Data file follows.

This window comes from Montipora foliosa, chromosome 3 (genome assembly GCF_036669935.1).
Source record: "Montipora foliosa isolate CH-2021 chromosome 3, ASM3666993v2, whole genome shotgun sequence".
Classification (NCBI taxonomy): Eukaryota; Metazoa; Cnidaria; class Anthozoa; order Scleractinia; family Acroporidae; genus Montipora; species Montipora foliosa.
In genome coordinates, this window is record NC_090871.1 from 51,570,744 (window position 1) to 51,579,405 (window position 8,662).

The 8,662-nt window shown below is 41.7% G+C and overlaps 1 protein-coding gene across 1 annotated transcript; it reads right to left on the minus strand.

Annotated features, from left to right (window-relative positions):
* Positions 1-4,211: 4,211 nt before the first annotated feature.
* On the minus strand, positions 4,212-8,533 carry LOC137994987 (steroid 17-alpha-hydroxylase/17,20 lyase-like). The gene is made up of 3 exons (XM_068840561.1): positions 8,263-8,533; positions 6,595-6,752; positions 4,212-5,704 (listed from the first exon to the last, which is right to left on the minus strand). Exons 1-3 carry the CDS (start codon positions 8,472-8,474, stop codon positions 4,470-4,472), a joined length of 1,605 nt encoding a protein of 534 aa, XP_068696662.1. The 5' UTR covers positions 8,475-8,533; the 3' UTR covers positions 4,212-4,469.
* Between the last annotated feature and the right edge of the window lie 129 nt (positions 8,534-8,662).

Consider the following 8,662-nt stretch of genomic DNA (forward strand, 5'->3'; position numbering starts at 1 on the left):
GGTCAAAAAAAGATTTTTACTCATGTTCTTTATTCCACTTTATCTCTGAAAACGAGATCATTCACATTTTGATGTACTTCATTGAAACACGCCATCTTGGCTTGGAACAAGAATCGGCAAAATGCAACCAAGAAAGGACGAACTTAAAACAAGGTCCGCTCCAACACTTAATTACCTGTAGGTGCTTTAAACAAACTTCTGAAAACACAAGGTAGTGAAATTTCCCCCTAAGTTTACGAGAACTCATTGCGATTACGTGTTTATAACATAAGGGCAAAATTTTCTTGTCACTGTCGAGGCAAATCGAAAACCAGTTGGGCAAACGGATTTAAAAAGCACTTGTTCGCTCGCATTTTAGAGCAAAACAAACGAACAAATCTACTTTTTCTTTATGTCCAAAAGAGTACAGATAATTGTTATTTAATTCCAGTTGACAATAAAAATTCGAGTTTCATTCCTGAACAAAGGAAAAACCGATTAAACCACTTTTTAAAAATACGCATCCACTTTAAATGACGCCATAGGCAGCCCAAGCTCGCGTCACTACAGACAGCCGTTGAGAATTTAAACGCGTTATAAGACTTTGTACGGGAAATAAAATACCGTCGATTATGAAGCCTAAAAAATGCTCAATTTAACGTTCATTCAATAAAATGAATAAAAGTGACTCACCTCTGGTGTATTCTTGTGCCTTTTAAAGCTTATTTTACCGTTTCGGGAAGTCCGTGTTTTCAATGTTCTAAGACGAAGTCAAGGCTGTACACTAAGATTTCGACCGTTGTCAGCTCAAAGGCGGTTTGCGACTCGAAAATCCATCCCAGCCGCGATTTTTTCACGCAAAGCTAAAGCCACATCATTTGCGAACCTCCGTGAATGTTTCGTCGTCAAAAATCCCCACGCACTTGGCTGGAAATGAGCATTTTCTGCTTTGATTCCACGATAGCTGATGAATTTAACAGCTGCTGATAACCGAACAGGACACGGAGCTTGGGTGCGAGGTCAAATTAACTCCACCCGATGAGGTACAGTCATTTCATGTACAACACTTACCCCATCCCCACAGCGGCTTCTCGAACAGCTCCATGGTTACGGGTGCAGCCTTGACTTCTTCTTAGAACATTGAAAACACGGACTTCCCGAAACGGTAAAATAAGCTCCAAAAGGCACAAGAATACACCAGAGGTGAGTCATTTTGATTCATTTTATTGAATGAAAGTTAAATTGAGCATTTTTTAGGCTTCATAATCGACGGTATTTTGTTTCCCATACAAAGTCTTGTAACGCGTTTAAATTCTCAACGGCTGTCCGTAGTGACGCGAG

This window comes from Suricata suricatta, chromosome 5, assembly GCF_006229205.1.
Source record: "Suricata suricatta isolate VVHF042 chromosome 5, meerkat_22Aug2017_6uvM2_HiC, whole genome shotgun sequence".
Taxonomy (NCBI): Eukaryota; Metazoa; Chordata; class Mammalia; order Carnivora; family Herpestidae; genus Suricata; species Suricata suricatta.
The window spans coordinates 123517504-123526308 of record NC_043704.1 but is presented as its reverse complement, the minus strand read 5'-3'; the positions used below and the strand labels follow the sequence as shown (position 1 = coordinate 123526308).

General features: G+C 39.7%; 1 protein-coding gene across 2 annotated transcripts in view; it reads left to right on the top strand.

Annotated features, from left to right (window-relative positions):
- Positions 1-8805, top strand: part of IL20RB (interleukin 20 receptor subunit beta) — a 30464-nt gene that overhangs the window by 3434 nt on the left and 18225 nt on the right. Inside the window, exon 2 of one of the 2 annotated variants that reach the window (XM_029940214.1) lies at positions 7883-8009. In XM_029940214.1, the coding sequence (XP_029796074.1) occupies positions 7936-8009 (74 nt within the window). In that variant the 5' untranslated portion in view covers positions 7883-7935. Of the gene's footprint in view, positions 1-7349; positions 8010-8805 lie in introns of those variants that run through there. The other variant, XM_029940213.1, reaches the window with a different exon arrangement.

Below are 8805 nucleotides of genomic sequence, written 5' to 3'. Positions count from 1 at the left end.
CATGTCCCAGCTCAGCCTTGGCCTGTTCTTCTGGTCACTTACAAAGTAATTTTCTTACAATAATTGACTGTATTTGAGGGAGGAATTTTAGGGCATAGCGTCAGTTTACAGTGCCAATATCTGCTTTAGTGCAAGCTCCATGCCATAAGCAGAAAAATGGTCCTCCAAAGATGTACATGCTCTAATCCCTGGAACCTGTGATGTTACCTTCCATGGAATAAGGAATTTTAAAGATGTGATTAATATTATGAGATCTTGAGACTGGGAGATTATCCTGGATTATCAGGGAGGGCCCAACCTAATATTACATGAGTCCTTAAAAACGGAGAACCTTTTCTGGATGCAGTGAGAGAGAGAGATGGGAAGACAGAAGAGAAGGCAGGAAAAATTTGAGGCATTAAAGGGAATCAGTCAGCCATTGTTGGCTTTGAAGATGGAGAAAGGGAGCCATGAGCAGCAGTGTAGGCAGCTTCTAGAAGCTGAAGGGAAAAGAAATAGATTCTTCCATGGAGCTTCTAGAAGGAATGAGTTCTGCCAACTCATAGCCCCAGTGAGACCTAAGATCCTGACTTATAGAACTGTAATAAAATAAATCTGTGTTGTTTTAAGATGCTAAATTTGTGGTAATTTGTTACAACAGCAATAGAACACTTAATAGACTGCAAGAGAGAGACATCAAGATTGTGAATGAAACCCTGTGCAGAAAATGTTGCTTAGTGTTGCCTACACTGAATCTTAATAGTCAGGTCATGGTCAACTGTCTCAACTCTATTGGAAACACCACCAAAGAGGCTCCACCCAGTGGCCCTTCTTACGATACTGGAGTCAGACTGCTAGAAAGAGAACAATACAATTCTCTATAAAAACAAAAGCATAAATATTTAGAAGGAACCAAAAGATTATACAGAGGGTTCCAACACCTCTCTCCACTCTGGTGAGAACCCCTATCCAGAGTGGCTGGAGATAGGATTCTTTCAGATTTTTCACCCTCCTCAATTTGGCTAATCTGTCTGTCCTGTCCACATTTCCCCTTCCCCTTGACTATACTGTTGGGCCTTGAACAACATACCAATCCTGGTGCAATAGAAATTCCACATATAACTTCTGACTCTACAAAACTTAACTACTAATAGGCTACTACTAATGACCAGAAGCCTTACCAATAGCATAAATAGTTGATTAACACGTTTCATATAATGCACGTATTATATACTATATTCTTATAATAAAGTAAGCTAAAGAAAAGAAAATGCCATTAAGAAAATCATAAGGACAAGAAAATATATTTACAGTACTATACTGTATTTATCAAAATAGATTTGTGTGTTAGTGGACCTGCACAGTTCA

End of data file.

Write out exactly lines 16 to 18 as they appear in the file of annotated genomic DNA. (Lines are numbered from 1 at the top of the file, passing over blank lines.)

General features: G+C 39.7%; 1 protein-coding gene across 2 annotated transcripts in view; it reads left to right on the top strand.

Annotated features, from left to right (window-relative positions):
- Positions 1-8805, top strand: part of IL20RB (interleukin 20 receptor subunit beta) — a 30464-nt gene that overhangs the window by 3434 nt on the left and 18225 nt on the right. Inside the window, exon 2 of one of the 2 annotated variants that reach the window (XM_029940214.1) lies at positions 7883-8009. In XM_029940214.1, the coding sequence (XP_029796074.1) occupies positions 7936-8009 (74 nt within the window). In that variant the 5' untranslated portion in view covers positions 7883-7935. Of the gene's footprint in view, positions 1-7349; positions 8010-8805 lie in introns of those variants that run through there. The other variant, XM_029940213.1, reaches the window with a different exon arrangement.